How would you caption this picture?
Andrew shows that looks can be deceiving, and that wider attitudes towards mental health which can cause self stigma needs to change.
18th January 2017, 9.00am | Written by Andrew Morgans
This photo was taken a week before Christmas 2014: my son’s first Christmas and supposedly a happy time. It would therefore surprise you that when this picture was taken, I was riddled with anxiety and the cloud of depression was soon to make my life overcast and dark. Indeed, three days after this photo was taken, I had what I would now, with the 20/20 vision of hindsight, consider a breakdown.
Six months previous to this photo, my son was born. It was a wonderful, life affirming moment – I will never forget holding him in my arms for the first time, although I had suffered a panic attack when the birth took a difficult turn when the thought I could lose my wife and child entered my head. This was soon papered over, yet some trauma remained under the surface. Being a new father was a wonderful experience, although the interrupted sleep really took its toll on me: I found it difficult to function and think clearly day to day, gradually making me more and more anxious and confused. I tried to hold things together, but inevitably it all came crashing down one morning in late December 2014.
Hindsight is remarkable, as when I look beyond this breakdown and further into my past, I can see that I have lived and suffered with an anxiety disorder throughout most of my life. Indeed, one of my earliest memories has the shadow of anxiety hanging over it: 3 years old and petrified being left at nursery. When it is acute, it becomes crippling and dominates my life. This begs the question: why did I not seek help sooner? Well, I had a nagging suspicion that I had a mental health issue but I didn't want to admit to it. The truth is that I, an individual with mental health problems, had stigma about my own mental health issues. It was this self-stigma, this worry about what others would think of me, this concern about me as a man showing weakness, that prevented me from getting help sooner. My self-stigma meant that I suffered in silence for a long time. Something paradoxical about my attitude back then is I didn’t have stigma towards other people with mental health problems, it was just about my own. I now joke that my attitude to mental health back then was like two contrasting personalities. When talking to friends who were having a tough time, I was like Gandhi: gentle and saying understanding and reassuring words of comfort. When it came to my own suffering, I was like Hitler: aggressive and abrasively telling myself I was pathetic and weak, and that I needed to hide this from people.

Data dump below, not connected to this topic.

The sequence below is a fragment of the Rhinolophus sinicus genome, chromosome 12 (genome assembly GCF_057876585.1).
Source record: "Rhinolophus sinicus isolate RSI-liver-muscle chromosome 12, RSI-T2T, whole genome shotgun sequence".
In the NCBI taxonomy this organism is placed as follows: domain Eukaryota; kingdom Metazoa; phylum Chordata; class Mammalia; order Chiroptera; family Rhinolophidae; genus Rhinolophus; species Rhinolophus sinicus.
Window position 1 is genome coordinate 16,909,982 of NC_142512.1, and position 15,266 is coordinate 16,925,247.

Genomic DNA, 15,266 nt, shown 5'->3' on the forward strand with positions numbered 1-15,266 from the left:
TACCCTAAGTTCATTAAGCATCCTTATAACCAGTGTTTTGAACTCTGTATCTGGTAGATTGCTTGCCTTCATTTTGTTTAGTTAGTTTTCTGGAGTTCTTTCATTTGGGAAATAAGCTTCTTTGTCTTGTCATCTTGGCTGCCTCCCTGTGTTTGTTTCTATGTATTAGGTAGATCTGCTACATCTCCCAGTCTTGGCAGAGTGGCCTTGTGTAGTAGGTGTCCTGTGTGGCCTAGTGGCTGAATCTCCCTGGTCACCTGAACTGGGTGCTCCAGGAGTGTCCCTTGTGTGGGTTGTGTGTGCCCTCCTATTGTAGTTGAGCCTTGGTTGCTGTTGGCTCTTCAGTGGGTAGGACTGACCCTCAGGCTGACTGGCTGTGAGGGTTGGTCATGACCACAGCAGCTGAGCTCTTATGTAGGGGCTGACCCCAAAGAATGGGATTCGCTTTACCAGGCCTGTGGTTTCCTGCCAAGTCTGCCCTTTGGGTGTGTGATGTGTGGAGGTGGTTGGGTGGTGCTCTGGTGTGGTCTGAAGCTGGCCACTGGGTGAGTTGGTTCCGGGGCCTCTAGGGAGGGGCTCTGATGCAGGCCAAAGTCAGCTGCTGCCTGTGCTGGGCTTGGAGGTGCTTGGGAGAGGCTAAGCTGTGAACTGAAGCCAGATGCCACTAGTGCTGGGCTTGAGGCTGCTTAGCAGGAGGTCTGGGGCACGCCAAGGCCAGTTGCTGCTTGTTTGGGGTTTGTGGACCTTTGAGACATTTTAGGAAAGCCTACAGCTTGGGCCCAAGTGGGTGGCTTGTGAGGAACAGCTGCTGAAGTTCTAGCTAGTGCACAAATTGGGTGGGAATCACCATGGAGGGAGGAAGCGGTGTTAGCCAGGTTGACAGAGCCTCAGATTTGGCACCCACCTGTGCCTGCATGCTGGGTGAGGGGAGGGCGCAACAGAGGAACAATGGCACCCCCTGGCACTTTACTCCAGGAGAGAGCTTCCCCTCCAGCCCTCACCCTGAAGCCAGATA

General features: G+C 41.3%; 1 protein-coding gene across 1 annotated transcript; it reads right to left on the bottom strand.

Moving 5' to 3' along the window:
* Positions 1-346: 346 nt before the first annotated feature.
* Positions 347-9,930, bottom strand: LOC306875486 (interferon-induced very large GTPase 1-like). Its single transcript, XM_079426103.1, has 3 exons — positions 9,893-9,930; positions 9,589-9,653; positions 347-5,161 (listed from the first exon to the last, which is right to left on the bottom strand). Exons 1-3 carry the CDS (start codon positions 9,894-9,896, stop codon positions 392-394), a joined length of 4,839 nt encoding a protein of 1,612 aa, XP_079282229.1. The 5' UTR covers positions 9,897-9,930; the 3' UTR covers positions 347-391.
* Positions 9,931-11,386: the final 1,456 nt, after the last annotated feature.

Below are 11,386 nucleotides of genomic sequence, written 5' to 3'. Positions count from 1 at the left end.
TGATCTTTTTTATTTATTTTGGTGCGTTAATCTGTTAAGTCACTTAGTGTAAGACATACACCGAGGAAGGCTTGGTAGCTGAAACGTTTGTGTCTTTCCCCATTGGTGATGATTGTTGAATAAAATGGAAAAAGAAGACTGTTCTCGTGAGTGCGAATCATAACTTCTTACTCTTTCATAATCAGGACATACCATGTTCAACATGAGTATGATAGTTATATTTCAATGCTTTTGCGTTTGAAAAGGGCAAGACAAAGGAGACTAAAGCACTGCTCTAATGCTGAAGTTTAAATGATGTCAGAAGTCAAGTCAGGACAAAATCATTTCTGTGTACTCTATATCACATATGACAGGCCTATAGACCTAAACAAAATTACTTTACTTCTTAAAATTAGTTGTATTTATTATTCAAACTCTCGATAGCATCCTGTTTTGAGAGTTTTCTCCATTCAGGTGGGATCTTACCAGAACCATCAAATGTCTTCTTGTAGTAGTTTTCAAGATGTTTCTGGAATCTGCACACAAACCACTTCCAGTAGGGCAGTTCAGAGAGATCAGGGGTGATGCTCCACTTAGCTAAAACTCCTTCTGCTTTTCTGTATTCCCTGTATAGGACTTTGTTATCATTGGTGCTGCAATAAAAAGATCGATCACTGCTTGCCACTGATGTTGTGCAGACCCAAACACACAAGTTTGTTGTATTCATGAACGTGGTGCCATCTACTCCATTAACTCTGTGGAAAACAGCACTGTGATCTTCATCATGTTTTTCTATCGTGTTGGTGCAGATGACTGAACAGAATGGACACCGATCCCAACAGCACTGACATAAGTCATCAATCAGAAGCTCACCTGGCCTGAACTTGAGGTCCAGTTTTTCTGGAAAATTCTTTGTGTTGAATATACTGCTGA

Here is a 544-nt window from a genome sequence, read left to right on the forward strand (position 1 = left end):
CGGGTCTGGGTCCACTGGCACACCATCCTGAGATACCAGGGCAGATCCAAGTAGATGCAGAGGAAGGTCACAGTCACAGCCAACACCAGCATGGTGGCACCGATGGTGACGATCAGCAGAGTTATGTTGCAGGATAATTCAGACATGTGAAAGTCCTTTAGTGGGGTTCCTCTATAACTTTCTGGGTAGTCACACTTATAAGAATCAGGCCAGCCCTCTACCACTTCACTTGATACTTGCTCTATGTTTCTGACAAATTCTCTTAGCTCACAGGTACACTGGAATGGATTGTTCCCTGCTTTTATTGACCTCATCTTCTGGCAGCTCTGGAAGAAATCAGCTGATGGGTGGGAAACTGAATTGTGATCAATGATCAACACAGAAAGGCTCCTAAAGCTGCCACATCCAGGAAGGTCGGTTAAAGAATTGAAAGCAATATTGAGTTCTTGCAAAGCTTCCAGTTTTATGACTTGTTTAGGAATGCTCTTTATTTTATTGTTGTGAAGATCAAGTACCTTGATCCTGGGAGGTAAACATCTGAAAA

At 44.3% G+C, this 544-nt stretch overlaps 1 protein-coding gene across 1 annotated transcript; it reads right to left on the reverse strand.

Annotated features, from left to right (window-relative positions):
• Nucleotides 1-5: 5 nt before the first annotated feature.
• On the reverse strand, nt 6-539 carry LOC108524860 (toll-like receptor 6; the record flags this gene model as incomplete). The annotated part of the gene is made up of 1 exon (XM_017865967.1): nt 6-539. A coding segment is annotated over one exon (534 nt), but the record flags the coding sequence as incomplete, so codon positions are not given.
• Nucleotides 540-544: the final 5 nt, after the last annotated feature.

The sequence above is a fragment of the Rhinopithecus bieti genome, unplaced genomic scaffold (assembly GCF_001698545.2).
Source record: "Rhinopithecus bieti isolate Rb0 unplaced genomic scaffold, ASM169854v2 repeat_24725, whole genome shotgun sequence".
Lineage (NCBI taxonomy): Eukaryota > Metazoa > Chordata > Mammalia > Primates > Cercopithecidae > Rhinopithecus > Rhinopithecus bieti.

How do we break this stigma? - We talk openly about mental health.
Self-stigma doesn’t arise on its own; it is cultivated in the soil of wider society and the actual stigma that exists day to day. For example, in a recent survey into Welsh attitudes toward mental health, 46% of respondents felt that people who have experienced depression shouldn’t be allowed to teach in primary schools. Attitudes must change, and it is quite apparent there is still a stigma surrounding mental health - how do we break this stigma?
We talk openly about mental health.
I now find it strange that many feel uncomfortable to say something like, "you know what, I feel quite anxious and I can't really put my finger on why that is". what a shame that is. If we all let go of this attitude and be more comfortable talking about it, we would create an environment where people suffering could feel comfortable seeking help sooner, before it gets to a crisis point. And it feels good to talk openly about it. I had to take some time off work due to my breakdown. When I returned to work, colleagues asked how I was; I replied, “Ah, you know – a bit of anxiety and depression, but things are getting better now”. It was liberating to tell it like it is. I have been very fortunate to have supportive friends, colleagues, managers. I have accessed the counselling service offered my employer, Cardiff Metropolitan University, which is first class and helped me no end. I’m pleased to write that I am now well down the road toward good mental health, although I wobble occasionally. It feels like the clouds have broken and sun’s rays are peeking back into my life.
My hope is that through openly sharing my experience, it in some small way helps eradicate stigma; a small step. For anyone reading this, realising that a loved one or indeed themselves are suffering, yet locked in the cage of self-stigma: there is no shame in seeking help.
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